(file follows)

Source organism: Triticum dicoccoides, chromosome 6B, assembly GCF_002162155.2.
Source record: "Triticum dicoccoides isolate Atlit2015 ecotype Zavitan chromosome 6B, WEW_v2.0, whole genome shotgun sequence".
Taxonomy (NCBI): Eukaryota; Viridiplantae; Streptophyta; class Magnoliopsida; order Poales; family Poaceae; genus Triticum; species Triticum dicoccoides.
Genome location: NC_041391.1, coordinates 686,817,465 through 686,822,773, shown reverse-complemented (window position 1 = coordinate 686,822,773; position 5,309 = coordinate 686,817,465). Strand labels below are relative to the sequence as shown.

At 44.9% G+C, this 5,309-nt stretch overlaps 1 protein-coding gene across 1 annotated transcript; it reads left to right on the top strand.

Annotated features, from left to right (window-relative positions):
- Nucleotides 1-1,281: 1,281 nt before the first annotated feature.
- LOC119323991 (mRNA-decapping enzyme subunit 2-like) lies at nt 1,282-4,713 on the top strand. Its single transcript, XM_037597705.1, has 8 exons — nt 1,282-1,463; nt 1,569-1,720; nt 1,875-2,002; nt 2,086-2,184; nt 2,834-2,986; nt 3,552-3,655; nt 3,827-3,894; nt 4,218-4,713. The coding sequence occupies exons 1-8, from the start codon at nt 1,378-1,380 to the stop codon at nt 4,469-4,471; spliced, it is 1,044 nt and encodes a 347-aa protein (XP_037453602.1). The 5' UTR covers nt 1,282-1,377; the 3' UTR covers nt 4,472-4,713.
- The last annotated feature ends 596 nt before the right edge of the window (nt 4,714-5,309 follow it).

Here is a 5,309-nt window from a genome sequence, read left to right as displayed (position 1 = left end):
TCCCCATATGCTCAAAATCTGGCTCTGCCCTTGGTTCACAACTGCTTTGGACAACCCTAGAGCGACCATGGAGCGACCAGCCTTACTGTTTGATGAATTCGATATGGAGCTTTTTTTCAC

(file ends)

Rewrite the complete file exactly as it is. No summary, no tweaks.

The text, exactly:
Source organism: Triticum dicoccoides, chromosome 6B, assembly GCF_002162155.2.
Source record: "Triticum dicoccoides isolate Atlit2015 ecotype Zavitan chromosome 6B, WEW_v2.0, whole genome shotgun sequence".
Taxonomy (NCBI): Eukaryota; Viridiplantae; Streptophyta; class Magnoliopsida; order Poales; family Poaceae; genus Triticum; species Triticum dicoccoides.
Genome location: NC_041391.1, coordinates 686,817,465 through 686,822,773, shown reverse-complemented (window position 1 = coordinate 686,822,773; position 5,309 = coordinate 686,817,465). Strand labels below are relative to the sequence as shown.

At 44.9% G+C, this 5,309-nt stretch overlaps 1 protein-coding gene across 1 annotated transcript; it reads left to right on the top strand.

Annotated features, from left to right (window-relative positions):
- Nucleotides 1-1,281: 1,281 nt before the first annotated feature.
- LOC119323991 (mRNA-decapping enzyme subunit 2-like) lies at nt 1,282-4,713 on the top strand. Its single transcript, XM_037597705.1, has 8 exons — nt 1,282-1,463; nt 1,569-1,720; nt 1,875-2,002; nt 2,086-2,184; nt 2,834-2,986; nt 3,552-3,655; nt 3,827-3,894; nt 4,218-4,713. The coding sequence occupies exons 1-8, from the start codon at nt 1,378-1,380 to the stop codon at nt 4,469-4,471; spliced, it is 1,044 nt and encodes a 347-aa protein (XP_037453602.1). The 5' UTR covers nt 1,282-1,377; the 3' UTR covers nt 4,472-4,713.
- The last annotated feature ends 596 nt before the right edge of the window (nt 4,714-5,309 follow it).

Here is a 5,309-nt window from a genome sequence, read left to right as displayed (position 1 = left end):
TCCCCATATGCTCAAAATCTGGCTCTGCCCTTGGTTCACAACTGCTTTGGACAACCCTAGAGCGACCATGGAGCGACCAGCCTTACTGTTTGATGAATTCGATATGGAGCTTTTTTTCAC